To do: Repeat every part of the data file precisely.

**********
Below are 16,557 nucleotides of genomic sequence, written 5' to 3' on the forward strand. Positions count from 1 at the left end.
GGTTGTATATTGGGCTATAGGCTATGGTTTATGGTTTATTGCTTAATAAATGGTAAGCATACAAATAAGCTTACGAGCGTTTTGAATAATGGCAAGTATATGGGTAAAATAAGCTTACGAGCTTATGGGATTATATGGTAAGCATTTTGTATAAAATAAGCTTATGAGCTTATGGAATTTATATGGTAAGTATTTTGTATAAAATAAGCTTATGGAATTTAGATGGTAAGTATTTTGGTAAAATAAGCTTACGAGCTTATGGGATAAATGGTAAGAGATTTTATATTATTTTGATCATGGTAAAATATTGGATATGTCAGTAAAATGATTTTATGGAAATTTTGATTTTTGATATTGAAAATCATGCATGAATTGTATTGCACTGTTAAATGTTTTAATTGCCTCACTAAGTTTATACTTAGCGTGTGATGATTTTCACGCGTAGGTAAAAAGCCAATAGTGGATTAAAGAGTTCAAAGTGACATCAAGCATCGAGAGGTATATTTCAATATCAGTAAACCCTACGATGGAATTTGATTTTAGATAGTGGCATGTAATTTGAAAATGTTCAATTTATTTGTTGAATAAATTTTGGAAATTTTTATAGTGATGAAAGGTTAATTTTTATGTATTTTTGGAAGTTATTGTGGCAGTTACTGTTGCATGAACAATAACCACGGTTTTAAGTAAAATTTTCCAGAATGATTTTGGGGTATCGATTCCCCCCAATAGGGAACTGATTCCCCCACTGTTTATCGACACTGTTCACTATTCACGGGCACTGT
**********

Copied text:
Below are 16,557 nucleotides of genomic sequence, written 5' to 3' on the forward strand. Positions count from 1 at the left end.
GGTTGTATATTGGGCTATAGGCTATGGTTTATGGTTTATTGCTTAATAAATGGTAAGCATACAAATAAGCTTACGAGCGTTTTGAATAATGGCAAGTATATGGGTAAAATAAGCTTACGAGCTTATGGGATTATATGGTAAGCATTTTGTATAAAATAAGCTTATGAGCTTATGGAATTTATATGGTAAGTATTTTGTATAAAATAAGCTTATGGAATTTAGATGGTAAGTATTTTGGTAAAATAAGCTTACGAGCTTATGGGATAAATGGTAAGAGATTTTATATTATTTTGATCATGGTAAAATATTGGATATGTCAGTAAAATGATTTTATGGAAATTTTGATTTTTGATATTGAAAATCATGCATGAATTGTATTGCACTGTTAAATGTTTTAATTGCCTCACTAAGTTTATACTTAGCGTGTGATGATTTTCACGCGTAGGTAAAAAGCCAATAGTGGATTAAAGAGTTCAAAGTGACATCAAGCATCGAGAGGTATATTTCAATATCAGTAAACCCTACGATGGAATTTGATTTTAGATAGTGGCATGTAATTTGAAAATGTTCAATTTATTTGTTGAATAAATTTTGGAAATTTTTATAGTGATGAAAGGTTAATTTTTATGTATTTTTGGAAGTTATTGTGGCAGTTACTGTTGCATGAACAATAACCACGGTTTTAAGTAAAATTTTCCAGAATGATTTTGGGGTATCGATTCCCCCCAATAGGGAACTGATTCCCCCACTGTTTATCGACACTGTTCACTATTCACGGGCACTGT